By Nick Hedley
New Zealand’s NZ$55.7 billion (US$32.4 billion) sovereign wealth fund, the NZ Super Fund, expects to nearly triple in size over the next 13 years.
The New Zealand government expects to start withdrawing money from the fund to pay for universal superannuation from 2035.
“At that point, Treasury estimates the government will have contributed net NZ$6.6 billion (US$3.8 billion) to the fund and the fund will be worth more than NZ$150 billion (US$87.3 billion),” NZ Super Fund said in its annual report. “Net contributions to the Fund will decrease over time because the substantial amount of tax that the Fund pays in NZ will increasingly offset Government contributions.”
Based on Treasury modelling, the fund will increase in size from about 17% to 39% of GDP, while the taxes it pays will increase from 0.1% to 0.6% of GDP.
The projections are based largely on return expectations. Because no withdrawals from the fund are expected until 2035, it invests mostly in risk assets.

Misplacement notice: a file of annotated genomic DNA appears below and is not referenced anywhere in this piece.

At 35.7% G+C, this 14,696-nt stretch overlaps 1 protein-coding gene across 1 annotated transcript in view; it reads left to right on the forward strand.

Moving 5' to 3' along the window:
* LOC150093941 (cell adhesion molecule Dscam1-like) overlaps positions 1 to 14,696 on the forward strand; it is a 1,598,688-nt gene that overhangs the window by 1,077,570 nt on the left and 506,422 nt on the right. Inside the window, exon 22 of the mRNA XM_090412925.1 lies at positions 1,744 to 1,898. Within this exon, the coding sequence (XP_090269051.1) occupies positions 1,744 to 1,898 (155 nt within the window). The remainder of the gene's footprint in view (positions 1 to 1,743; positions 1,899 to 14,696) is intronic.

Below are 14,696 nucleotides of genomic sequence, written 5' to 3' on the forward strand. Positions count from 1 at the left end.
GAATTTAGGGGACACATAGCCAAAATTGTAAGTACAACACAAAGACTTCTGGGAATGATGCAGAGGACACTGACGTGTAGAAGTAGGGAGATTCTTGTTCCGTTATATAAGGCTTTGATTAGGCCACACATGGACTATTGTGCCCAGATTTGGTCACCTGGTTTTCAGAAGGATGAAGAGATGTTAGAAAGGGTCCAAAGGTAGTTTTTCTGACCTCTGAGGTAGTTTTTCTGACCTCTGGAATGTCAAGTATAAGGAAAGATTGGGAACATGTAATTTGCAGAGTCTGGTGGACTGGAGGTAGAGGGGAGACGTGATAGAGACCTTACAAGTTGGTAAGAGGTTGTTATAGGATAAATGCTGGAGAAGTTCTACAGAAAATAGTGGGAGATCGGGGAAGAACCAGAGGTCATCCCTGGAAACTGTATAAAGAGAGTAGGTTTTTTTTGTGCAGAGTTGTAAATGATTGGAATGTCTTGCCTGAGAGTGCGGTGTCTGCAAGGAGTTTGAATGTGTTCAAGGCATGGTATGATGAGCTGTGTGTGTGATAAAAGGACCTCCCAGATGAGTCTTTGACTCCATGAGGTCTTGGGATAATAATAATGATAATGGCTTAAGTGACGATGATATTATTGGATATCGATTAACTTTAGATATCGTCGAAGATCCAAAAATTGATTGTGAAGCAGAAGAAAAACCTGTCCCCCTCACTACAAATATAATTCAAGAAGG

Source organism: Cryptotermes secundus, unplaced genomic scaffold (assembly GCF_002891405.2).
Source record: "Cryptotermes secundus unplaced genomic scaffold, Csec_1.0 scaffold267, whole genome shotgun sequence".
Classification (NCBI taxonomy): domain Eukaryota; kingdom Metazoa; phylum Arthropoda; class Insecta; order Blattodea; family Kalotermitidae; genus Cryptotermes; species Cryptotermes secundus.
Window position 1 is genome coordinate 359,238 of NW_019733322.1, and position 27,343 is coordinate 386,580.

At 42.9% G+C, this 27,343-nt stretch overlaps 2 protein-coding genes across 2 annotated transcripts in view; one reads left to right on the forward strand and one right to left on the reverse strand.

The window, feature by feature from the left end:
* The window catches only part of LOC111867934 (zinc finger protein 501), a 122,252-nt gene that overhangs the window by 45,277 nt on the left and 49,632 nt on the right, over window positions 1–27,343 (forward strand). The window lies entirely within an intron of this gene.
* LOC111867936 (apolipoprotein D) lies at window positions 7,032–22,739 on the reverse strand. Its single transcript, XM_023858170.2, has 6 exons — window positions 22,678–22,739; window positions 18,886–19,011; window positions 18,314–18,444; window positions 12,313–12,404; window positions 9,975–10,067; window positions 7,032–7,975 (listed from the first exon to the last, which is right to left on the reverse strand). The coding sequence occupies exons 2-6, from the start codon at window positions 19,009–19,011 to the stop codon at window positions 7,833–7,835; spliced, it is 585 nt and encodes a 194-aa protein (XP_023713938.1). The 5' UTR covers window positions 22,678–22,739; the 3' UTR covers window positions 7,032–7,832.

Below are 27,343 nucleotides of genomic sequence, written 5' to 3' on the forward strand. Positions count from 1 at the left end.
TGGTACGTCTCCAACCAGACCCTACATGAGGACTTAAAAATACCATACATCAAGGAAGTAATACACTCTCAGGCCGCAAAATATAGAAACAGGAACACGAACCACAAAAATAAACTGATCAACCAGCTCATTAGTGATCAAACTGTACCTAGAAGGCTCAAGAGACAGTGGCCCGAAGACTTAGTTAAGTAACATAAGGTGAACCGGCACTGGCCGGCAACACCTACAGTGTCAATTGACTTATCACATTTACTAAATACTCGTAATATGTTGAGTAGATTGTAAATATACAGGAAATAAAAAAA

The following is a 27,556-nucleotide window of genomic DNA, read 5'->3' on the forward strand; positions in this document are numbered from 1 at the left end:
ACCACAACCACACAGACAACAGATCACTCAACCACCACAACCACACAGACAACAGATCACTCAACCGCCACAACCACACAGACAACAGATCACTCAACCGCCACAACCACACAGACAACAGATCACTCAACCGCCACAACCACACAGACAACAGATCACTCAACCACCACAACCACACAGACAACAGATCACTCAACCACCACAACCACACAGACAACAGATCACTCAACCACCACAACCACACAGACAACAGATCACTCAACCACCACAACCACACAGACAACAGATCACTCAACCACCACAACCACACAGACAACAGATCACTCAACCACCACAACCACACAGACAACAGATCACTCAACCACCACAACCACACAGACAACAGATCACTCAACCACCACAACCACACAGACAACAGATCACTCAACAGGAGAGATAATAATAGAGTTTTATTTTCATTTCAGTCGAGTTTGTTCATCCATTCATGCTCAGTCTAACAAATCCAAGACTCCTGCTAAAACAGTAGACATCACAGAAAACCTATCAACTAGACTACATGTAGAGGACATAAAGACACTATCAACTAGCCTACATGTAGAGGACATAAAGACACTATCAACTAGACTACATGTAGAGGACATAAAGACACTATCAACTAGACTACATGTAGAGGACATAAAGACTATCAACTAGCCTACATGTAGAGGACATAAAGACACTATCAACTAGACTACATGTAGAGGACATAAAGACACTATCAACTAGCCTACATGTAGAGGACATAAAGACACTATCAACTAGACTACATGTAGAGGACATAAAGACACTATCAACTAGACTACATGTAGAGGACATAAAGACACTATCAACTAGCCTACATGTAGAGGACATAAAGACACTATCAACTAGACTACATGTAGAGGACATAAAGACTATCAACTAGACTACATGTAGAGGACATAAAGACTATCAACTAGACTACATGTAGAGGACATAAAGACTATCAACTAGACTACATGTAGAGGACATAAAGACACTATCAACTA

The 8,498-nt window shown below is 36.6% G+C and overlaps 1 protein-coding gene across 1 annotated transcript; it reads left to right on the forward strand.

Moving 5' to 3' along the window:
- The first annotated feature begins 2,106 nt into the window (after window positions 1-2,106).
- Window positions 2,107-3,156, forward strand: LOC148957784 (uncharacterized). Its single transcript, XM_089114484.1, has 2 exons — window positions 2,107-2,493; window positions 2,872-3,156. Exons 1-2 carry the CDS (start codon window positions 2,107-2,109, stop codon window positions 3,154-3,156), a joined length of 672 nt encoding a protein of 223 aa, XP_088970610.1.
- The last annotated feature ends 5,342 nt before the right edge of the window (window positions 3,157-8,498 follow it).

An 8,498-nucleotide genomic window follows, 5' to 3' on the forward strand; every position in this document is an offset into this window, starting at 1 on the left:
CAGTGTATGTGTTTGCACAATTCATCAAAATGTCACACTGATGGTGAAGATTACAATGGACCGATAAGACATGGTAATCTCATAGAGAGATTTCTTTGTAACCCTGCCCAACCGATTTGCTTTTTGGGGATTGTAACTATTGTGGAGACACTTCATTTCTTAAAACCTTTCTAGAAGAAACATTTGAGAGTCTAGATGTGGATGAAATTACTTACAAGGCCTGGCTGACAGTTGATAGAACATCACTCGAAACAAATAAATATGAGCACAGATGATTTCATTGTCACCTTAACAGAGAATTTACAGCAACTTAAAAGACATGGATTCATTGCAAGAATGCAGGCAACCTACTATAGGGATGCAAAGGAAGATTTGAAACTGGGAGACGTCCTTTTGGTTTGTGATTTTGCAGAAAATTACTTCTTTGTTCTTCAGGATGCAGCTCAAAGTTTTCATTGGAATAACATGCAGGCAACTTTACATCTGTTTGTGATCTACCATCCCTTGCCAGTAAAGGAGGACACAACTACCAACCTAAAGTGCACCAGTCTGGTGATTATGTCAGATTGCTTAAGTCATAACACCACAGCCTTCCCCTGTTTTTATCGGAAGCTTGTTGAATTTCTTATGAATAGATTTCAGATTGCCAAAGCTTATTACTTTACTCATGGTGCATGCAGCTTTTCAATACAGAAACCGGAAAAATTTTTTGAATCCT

“Our expectation, given our current active risk settings, is that over rolling 20-year periods, the fund’s active investment strategies will be able to add an extra 1% per annum above the 6.8% return we expect the reference portfolio to deliver,” the report said.
One example of its “contrarian” approach is its strategic tilting strategy, which uses derivatives to take positions across different investment markets, including in equities, bonds, currencies and commodities.